#RPGaDay2016 Day 13: What makes a Successful Campaign?


Today’s question is a really good one. What makes a successful campaign? A number of things need to fall in place for a campaign to be considered a success. All of these involve a good bit of planning no matter if you are running a module or creating your own campaign. One of the reasons why we seek to run a successful campaign is that when you get it right and it all comes together. It is something that you and your players likely will talk about and reflect on for years to come. 

Now there is no magic formula, but there are some things you can do to put yourself in a better position to have a successful campaign before the first dice hits the table. The following are some useful tips that may prove helpful in your quest to create a successful campaign

  • Come up with a campaign theme.
  • Decided the system you will run.
  • Decide how long it will take to run the story.
  • Elevator pitch the campaign to  your players
  • Flesh out your campaign

Here are a few tips on what to avoid while in the planning stages of your campaign.

  • Avoid reusing themes that you have already run.
  • Avoid overplanning, preparation is good but leave room for flexibility and changes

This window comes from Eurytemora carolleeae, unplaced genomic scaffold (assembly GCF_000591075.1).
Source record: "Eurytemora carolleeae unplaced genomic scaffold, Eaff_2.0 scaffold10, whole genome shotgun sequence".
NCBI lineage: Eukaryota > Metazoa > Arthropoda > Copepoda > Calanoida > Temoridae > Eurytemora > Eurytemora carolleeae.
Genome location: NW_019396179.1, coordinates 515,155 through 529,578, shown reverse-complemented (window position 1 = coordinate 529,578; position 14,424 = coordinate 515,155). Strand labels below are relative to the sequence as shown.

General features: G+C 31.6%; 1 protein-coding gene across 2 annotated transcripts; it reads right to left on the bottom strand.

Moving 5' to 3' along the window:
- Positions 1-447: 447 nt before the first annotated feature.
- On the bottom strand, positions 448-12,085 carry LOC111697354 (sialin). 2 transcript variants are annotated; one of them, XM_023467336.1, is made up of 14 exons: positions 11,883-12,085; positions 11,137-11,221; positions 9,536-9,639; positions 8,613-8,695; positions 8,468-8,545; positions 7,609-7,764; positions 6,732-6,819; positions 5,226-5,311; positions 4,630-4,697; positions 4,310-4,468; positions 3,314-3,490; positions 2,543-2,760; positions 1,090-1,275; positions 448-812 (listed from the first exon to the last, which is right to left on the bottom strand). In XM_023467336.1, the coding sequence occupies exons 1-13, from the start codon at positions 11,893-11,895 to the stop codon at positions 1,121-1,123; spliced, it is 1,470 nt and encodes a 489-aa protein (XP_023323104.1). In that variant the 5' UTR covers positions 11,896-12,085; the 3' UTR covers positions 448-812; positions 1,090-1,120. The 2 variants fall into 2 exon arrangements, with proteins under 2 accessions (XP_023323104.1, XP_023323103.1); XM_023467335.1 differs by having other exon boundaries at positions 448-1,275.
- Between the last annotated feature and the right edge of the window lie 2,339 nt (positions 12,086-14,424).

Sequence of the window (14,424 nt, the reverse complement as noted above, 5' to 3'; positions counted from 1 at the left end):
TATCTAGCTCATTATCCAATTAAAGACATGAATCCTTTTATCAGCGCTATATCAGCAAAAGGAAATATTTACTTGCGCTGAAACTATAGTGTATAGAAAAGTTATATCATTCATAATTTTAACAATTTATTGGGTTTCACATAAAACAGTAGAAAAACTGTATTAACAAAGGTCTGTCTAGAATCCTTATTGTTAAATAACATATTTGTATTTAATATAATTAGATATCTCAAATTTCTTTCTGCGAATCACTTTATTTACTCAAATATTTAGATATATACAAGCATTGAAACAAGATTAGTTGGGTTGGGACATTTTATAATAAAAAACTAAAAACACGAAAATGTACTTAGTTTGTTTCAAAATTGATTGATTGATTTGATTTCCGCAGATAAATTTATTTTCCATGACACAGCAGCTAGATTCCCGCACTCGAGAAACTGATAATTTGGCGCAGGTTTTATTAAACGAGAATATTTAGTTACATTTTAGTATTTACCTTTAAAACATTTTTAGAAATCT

• Avoid on-rails storytelling. At least give the illusion of choice for your players if you must remove decision making or choice in your campaign
  • Make sure your players want to play in the game you pitched.







  1. I have been thinking about this for a while myself. The fundemental weakness in my face to face game is that I gave the players almost complete freedom in their character creation and backgrounds but what I didn’t do was build in some overriding reason why the party should be together, work together and put their lives on the line for each other.

    As a consequence of this a couple of the party are very self serving and are often inhibiting the party from gelling as a group almost as if the others feel a bit ‘used’ by those that are more out for themselves. This in turn is hampering my plotting freedom as I feel I cannot put the party under as much stress as I normally could for fear it will fall apart.

    So I would suggest that in the elevator pitch stage the nature and origins of the party are put out there for discussion.


Leave a Reply

Fill in your details below or click an icon to log in:

WordPress.com Logo

You are commenting using your WordPress.com account. Log Out /  Change )

Facebook photo

You are commenting using your Facebook account. Log Out /  Change )

Connecting to %s